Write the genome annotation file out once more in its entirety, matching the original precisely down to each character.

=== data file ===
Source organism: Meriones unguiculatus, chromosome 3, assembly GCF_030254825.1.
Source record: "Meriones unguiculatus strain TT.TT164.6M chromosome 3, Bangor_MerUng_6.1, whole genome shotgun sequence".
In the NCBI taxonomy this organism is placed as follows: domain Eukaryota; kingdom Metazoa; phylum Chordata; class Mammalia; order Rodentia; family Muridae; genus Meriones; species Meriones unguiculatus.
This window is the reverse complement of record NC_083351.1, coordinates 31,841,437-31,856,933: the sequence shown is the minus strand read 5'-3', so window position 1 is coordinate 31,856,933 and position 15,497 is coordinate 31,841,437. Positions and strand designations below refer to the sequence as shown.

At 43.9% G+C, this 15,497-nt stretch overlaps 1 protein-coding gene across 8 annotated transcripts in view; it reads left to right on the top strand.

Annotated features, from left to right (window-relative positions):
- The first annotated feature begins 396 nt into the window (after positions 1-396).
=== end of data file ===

Source organism: Meriones unguiculatus, chromosome 3, assembly GCF_030254825.1.
Source record: "Meriones unguiculatus strain TT.TT164.6M chromosome 3, Bangor_MerUng_6.1, whole genome shotgun sequence".
In the NCBI taxonomy this organism is placed as follows: domain Eukaryota; kingdom Metazoa; phylum Chordata; class Mammalia; order Rodentia; family Muridae; genus Meriones; species Meriones unguiculatus.
This window is the reverse complement of record NC_083351.1, coordinates 31,841,437-31,856,933: the sequence shown is the minus strand read 5'-3', so window position 1 is coordinate 31,856,933 and position 15,497 is coordinate 31,841,437. Positions and strand designations below refer to the sequence as shown.

At 43.9% G+C, this 15,497-nt stretch overlaps 1 protein-coding gene across 8 annotated transcripts in view; it reads left to right on the top strand.

Annotated features, from left to right (window-relative positions):
- The first annotated feature begins 396 nt into the window (after positions 1-396).